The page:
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  1. #1
    radio-active's Avatar
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    Ever rolled an MSX?

    So last weekend, I was out on my MSX 140, riding pretty dang aggressively on a calm and sparsely occupied lake. I'm not one to normally ride that hard, but I guess I was feeling my oats, so to speak, last Saturday, and I came damn close to rolling that big boat over. And I mean close. The MSX is a stable hull, it takes a lot to get 'er rolling.

    I paid for that aggressive riding all week. Sore shoulders, sore legs, even sore feet. Much better now. At 61, I don't recover quite as quickly as I did in my yoot. But the fun factor makes it all worth it.

    I got to thinking -- if I had rolled it -- would I have been able to right it? Big heavy boat.

    Who's been there?

  2. #2
    martincom's Avatar
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    I never rolled my 140s. I had guests roll (capsize) the 150s. Getting them righted was the easy part and doable. Getting the oil out of the intercooler and the intake tract was anything but easy. It was one of several reasons why they went down the road without a scratch in them and less than 60 hours on them. They were the classic example of the two happiest days in a boat owner's life.

  3. #3
    Click avatar for tech links/info K447's Avatar
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    Quote Originally Posted by radio-active View Post
    … MSX 140 … if I had rolled it -- would I have been able to right it?
    The hull is weight biased to float right side up. #

    When it is inverted and floating in the water, once you get it rotated part way to one side or the other * it will continue to rotate and right itself.

    The typical method is to grab the intake grate with your hand, then use your feet or knees to produce downward force against the side rub rail or the sponson *. Your body weight pushes that side down into the water, and leaning your body away from the hull will leverage the hull to rotate. About the time the hull begins to right itself you will fall backwards away from the hull.

    When you re-surface, it will be floating upright, waiting for you to reboard.

    * Before you do this, remind yourself which side of the hull is supposed to be pressed downwards to rotate the hull in the correct direction. From the factory there should be a sticker on the transom showing which side goes down and which side goes up as you right the hull.

    The reason for the rotation direction preference is that the exhaust system may be full of water. When righting the hull you do not want to rotate all that water above the engine, as the water could flow into the engine, causing problems. Instead you want the exhaust to rotate under the engine as the hull rotates.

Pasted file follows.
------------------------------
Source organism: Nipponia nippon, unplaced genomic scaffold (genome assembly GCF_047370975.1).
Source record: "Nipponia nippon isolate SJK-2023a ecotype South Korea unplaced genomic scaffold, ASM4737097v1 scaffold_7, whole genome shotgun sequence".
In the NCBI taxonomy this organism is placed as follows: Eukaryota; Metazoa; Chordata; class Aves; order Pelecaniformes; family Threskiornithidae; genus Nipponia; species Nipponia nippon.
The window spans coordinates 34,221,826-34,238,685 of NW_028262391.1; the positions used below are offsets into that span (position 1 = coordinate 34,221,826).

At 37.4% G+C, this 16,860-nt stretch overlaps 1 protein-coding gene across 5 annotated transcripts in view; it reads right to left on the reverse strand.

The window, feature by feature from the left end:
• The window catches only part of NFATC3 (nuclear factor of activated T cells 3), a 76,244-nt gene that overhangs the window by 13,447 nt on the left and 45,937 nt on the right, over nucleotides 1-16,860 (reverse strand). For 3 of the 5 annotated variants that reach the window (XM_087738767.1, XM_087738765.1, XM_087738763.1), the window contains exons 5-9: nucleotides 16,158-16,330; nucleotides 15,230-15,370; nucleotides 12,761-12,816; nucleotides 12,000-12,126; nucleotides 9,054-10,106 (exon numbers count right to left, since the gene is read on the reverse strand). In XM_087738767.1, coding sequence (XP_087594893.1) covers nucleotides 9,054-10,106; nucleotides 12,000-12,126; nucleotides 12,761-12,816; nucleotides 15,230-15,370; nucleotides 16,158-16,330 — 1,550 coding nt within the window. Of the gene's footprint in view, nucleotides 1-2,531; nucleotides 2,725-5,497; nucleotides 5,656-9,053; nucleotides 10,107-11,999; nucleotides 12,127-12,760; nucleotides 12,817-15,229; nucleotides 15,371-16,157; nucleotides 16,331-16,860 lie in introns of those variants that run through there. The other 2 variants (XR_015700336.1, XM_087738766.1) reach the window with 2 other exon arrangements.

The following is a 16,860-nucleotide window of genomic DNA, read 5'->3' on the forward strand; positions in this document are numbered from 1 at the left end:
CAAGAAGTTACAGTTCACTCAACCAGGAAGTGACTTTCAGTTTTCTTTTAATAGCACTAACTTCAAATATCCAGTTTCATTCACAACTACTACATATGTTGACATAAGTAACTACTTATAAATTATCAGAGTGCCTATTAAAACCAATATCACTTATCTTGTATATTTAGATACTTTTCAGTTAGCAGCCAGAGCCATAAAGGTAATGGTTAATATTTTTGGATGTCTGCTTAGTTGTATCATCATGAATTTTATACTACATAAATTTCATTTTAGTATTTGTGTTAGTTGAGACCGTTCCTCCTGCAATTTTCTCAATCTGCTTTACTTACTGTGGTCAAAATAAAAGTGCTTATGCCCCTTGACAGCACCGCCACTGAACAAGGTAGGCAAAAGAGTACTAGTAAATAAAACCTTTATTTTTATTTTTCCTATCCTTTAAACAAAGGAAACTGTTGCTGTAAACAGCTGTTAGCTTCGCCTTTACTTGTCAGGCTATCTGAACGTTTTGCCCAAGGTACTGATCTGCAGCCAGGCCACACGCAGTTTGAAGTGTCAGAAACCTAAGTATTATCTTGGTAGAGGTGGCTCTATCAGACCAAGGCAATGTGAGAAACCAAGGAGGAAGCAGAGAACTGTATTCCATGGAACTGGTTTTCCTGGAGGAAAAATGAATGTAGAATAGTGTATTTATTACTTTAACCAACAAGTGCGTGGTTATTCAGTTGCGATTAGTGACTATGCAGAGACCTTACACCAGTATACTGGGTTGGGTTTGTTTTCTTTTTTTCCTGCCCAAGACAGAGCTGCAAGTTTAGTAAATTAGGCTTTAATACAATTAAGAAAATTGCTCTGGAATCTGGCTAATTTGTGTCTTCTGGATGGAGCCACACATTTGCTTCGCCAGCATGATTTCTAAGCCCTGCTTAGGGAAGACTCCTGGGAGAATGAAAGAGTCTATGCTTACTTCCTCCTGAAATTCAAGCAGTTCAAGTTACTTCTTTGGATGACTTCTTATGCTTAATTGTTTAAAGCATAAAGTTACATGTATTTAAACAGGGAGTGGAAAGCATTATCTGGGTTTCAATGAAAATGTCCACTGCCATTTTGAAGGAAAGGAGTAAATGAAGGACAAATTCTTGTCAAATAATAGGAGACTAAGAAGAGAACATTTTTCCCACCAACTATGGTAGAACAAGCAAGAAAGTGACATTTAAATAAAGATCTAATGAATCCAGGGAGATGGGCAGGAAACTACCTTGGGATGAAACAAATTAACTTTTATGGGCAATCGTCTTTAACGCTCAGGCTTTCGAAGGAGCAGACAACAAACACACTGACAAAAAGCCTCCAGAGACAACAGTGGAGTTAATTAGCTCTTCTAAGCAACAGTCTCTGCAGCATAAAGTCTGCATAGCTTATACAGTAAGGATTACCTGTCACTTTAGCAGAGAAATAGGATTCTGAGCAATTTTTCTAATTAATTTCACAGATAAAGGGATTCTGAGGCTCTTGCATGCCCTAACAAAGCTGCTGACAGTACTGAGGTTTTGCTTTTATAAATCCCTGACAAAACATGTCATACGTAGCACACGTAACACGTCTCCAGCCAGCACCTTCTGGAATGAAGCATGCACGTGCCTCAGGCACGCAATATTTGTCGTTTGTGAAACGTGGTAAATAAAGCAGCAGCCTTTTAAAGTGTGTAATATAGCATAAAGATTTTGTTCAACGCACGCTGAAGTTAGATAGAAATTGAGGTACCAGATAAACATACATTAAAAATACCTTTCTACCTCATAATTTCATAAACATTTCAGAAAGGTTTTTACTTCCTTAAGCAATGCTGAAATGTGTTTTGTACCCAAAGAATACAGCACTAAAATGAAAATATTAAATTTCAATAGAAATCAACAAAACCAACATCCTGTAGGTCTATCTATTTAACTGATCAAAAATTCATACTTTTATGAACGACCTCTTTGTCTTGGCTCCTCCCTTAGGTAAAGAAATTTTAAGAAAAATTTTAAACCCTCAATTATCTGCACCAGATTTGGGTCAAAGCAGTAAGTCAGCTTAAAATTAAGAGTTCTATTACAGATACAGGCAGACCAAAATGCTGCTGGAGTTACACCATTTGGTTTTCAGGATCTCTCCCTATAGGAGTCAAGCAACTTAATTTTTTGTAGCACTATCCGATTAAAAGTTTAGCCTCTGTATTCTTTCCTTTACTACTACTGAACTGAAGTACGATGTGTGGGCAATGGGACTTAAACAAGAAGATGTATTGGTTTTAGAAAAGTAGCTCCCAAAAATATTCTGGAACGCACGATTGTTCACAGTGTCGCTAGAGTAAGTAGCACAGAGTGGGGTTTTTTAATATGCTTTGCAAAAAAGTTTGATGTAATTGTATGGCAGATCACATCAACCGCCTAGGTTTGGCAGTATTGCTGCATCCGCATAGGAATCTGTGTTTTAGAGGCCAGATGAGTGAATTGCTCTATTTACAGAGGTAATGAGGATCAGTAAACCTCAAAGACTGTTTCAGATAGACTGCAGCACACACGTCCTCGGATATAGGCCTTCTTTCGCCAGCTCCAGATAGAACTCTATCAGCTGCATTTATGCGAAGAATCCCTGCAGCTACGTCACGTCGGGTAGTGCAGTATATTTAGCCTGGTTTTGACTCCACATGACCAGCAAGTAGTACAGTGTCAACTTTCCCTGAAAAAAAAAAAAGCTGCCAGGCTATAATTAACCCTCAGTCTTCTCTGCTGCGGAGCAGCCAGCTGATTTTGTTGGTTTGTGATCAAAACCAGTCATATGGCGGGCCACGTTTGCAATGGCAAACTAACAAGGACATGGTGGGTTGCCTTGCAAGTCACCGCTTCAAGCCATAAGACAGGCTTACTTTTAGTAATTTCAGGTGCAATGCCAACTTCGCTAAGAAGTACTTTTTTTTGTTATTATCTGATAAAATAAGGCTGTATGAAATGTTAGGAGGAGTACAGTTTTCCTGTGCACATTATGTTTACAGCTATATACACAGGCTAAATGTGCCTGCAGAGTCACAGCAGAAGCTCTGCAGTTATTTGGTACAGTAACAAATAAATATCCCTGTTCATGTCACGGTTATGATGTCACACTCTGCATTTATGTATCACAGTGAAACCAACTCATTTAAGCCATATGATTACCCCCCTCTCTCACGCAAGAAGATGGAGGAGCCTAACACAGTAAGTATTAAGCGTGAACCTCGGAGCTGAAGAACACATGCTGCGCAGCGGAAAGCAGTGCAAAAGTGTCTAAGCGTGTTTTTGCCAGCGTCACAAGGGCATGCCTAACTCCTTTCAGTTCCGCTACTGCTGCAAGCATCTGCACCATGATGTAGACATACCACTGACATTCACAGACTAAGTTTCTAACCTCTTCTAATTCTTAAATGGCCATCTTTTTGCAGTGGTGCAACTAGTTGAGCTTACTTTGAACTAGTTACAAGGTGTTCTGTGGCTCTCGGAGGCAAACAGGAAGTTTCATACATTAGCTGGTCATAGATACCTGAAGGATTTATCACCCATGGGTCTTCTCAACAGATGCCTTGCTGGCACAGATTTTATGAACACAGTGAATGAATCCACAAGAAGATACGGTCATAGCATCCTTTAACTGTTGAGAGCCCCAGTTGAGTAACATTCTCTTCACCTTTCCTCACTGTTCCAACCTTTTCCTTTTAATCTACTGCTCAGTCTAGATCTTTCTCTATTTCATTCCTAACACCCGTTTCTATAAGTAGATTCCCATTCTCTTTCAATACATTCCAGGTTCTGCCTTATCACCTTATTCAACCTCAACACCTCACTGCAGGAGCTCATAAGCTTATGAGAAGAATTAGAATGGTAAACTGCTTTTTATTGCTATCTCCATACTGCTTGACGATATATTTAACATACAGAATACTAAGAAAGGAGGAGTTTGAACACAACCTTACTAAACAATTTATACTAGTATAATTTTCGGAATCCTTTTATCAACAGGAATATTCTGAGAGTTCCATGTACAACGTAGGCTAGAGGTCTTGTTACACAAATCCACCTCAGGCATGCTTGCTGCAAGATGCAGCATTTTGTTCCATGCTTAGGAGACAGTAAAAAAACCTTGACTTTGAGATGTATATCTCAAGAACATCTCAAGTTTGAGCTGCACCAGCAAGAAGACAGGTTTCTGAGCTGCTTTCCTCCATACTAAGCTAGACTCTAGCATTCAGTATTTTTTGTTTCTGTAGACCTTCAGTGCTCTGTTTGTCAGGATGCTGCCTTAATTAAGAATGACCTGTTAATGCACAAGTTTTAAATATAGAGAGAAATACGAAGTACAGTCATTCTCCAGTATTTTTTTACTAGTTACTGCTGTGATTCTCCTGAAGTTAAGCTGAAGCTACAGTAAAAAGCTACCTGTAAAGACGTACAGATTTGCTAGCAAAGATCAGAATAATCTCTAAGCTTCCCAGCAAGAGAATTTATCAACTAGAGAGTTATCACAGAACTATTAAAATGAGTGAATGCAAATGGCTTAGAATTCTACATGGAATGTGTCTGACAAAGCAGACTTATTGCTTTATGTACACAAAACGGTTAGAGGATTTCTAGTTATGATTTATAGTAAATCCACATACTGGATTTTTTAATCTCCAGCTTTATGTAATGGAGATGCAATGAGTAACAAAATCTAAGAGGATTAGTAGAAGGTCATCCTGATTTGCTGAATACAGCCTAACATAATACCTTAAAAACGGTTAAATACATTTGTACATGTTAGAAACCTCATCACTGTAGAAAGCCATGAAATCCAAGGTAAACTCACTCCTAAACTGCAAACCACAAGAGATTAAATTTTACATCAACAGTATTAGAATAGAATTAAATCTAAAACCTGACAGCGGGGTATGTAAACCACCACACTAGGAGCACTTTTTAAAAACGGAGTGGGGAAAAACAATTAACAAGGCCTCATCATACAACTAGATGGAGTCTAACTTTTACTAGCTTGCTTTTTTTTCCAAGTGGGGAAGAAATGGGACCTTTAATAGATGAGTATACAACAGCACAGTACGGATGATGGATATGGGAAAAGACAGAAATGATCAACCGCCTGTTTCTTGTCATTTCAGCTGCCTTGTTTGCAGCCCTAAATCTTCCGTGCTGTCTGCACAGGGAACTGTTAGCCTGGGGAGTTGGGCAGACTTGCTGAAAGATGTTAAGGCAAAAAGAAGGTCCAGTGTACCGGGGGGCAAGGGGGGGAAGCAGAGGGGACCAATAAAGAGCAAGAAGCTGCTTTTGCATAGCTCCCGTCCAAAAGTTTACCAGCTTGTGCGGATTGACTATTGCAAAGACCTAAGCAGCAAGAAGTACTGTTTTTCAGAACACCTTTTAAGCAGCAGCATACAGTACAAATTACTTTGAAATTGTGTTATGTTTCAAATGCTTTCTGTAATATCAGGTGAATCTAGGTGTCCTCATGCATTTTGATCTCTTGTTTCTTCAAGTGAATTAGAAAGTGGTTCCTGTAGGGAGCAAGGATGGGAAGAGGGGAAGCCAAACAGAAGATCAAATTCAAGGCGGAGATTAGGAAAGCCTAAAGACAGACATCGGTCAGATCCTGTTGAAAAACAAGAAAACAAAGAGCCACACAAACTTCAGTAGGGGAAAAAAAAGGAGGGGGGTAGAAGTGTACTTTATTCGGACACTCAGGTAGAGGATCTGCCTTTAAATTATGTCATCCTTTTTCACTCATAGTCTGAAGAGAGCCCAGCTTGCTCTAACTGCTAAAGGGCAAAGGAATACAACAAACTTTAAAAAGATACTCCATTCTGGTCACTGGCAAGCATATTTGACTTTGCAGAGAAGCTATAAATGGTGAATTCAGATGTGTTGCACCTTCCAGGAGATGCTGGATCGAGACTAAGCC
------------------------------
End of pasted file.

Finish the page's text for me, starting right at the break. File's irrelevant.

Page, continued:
# Presuming the hull is not (yet) flooded with water. Once the hull is (partially) flooded it can become a handful to get it righted and will be less stable when you attempt to re-board.

    Note: The hull ventilation tubes which are factory configured with the open ends very low inside the hull, will have those same ends projecting above the waterline when the hull is inverted. If someone has removed those internal ventilation tubes or re-routed them to be higher inside the hull, when inverted outside water will flow into the hull fairly quickly.

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  5. #4
    She likes the bike. But the ski gets her wet!!!! xlint89's Avatar
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    Never came close with mine and I always rode it as aggressively as I could.

    Curious as to what you were doing to come that close?

    I've seen multiple girl riders with one trying to board it, roll a ski as the last one held onto the handlebars as she fell in on one side. (pulling the ski with her)

    I've capsized one while wave jumping 6's.
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  6. #5
    ripcuda's Avatar
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    I've seen an overloaded MSX (think two big adults) tip over far enough... while idling around (the tippiest time) that the passengers fell off, but the ski righted itself. And I've had a big friend riding and crank-n-bank'ing so hard that he got bucked off the ski, but ski stayed upright.

    So yeah, I agree... the MSX doesn't roll easy.

    Cheers!

  7. #6
    radio-active's Avatar
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    I've experienced the tippy-ness at idle speeds too, this was not that.

    So when you ask what exactly what I was doing, I'd have to say "I'm not 100% sure".

    It was one of those scenarios -- that if I were on a motorcycle I'd probably have been dead. Tree or ditch or other obstacle.